uterus or womb

quietdandelion

Banned
Formosa/Chinese
A surgeon removed her uterus/womb to keep her from getting pregnant.


In my dictionary, uterus and womb are exactly the same, but I don't know when to use one and when the other. Could I use womb here?
 
  • liliput

    Senior Member
    U.K. English
    Uterus is more likely to be used in a medical text, womb is less formal/technical but both refer to the same thing.
     

    Dimcl

    Senior Member
    Canadian English
    Uterus is more likely to be used in a medical text, womb is less formal/technical but both refer to the same thing.
    I agree entirely. I would say, however, that the word "womb" has a very old-world ring to my ears. I wouldn't expect to hear it except perhaps from someone involved in midwifery or from someone very elderly.
     

    quietdandelion

    Banned
    Formosa/Chinese
    I agree entirely. I would say, however, that the word "womb" has a very old-world ring to my ears. I wouldn't expect to hear it except perhaps from someone involved in midwifery or from someone very elderly.
    Thanks, Dimcl.
    I have a little problem understanding the underlined part--does it mean "it reminds you of a very old world?"
     

    Dimcl

    Senior Member
    Canadian English
    Thanks, Dimcl.
    I have a little problem understanding the underlined part--does it mean "it reminds you of a very old world?"
    Sorry, QD - This is from Dictionary.com:

    –adjective 1.of or pertaining to the ancient world or to a former period of history. 2.of or pertaining to the Old World: old-world customs. 3.characteristic of the Old World; quaint; traditional.

    (my highlighting).

    And "ring" means "tone" or "sound"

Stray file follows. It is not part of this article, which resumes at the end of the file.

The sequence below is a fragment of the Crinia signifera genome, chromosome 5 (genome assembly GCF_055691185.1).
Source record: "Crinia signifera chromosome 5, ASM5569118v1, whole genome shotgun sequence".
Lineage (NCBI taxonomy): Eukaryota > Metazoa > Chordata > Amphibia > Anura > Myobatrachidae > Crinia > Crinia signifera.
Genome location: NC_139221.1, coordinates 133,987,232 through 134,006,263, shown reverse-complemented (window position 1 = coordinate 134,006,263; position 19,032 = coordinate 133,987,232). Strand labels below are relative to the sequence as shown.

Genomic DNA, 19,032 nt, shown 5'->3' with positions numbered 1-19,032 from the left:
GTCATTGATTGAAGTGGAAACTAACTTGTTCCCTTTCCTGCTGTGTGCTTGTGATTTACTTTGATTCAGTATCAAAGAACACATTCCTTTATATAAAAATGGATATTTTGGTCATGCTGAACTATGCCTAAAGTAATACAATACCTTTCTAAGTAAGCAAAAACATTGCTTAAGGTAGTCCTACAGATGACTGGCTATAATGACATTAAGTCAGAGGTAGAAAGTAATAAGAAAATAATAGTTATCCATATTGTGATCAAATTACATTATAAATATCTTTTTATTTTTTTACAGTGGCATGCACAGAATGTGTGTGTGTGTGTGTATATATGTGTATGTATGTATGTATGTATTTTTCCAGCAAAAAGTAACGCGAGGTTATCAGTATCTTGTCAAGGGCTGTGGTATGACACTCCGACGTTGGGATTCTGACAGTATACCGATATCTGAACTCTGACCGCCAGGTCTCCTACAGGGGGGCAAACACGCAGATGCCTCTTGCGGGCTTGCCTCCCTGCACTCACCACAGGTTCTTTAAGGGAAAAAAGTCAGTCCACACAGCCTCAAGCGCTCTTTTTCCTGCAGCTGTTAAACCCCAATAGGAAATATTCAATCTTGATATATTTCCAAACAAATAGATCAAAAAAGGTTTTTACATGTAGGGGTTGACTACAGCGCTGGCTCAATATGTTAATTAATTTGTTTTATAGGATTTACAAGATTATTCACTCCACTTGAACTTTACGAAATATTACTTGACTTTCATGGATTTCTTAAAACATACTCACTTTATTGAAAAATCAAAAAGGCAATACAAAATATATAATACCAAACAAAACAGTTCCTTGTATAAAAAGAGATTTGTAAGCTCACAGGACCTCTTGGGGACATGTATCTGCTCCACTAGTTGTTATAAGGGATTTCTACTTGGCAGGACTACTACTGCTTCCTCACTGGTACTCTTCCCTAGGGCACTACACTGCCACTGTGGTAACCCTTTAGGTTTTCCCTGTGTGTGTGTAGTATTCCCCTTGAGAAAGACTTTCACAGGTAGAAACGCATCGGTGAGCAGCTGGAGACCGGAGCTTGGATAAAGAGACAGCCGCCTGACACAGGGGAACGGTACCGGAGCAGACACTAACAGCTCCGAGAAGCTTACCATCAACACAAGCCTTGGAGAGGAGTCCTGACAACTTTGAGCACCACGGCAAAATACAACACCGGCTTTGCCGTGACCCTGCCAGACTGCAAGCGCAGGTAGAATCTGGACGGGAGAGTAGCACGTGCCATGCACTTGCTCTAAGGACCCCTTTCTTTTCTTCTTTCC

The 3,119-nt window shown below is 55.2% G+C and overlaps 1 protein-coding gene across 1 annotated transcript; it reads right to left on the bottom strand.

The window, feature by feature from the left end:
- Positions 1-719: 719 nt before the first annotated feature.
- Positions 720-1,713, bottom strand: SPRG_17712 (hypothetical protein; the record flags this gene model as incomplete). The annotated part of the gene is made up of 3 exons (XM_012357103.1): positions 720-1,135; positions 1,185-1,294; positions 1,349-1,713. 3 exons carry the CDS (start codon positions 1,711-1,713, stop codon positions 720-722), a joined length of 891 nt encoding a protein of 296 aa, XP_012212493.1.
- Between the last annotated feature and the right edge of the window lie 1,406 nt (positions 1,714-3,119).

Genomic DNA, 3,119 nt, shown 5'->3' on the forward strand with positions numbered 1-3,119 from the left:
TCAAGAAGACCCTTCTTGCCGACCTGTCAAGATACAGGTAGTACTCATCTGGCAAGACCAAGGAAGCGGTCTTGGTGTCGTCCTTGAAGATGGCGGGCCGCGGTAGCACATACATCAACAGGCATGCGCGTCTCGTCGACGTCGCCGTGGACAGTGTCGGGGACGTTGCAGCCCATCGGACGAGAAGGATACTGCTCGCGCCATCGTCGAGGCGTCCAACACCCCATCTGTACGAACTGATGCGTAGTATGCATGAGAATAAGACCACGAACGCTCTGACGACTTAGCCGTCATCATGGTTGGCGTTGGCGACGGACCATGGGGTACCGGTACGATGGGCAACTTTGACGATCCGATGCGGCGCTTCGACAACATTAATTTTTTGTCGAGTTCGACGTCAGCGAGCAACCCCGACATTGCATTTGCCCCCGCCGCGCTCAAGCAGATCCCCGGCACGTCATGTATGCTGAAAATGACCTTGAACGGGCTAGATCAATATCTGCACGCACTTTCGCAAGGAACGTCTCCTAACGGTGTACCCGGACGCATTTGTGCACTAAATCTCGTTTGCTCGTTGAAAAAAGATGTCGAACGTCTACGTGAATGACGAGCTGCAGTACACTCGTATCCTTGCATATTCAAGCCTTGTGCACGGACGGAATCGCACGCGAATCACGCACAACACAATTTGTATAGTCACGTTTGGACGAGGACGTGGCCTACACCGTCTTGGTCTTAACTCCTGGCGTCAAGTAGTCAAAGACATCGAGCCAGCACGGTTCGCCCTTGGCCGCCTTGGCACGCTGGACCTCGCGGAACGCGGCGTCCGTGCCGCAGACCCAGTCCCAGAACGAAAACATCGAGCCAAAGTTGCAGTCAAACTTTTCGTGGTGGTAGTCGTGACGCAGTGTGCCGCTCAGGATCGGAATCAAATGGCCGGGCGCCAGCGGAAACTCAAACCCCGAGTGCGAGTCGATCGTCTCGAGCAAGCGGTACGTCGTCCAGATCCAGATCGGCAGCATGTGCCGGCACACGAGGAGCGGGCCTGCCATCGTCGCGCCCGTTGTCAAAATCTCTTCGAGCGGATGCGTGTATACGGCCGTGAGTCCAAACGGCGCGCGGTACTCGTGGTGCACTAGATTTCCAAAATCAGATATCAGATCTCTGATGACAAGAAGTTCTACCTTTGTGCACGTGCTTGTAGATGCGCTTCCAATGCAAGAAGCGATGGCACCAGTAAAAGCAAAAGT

mjscott

    Senior Member
    American English
    My children are perhaps "old-world," but in my childbearing days, a uterus was a female sex organ. When the uterus was growing a baby, it became a womb. It is always a uterus--even when the uterus is pregnant--but a pregnant uterus is considered a womb.

    Cheers, from an old-world point of view....
     

    quietdandelion

    Banned
    Formosa/Chinese
    My children are perhaps "old-world," but in my childbearing days, a uterus was a female sex organ. When the uterus was growing a baby, it became a womb. It is always a uterus--even when the uterus is pregnant--but a pregnant uterus is considered a womb.

    Cheers, from an old-world point of view....
    Thanks, mjscott.
    Are you wrting a poem or riddle? I'm all at sea; will you rephrase it in prose?
     

    Ecossaise

    Senior Member
    English
    womb


    noun the organ in the lower body of a woman or female mammal where offspring are conceived and in which they develop before birth;
    — ORIGIN Old English.

    uterus

    noun the womb.
    — ORIGIN Latin.

    So far as I can make out, they are the same, just one is the Latin term for the other.
     
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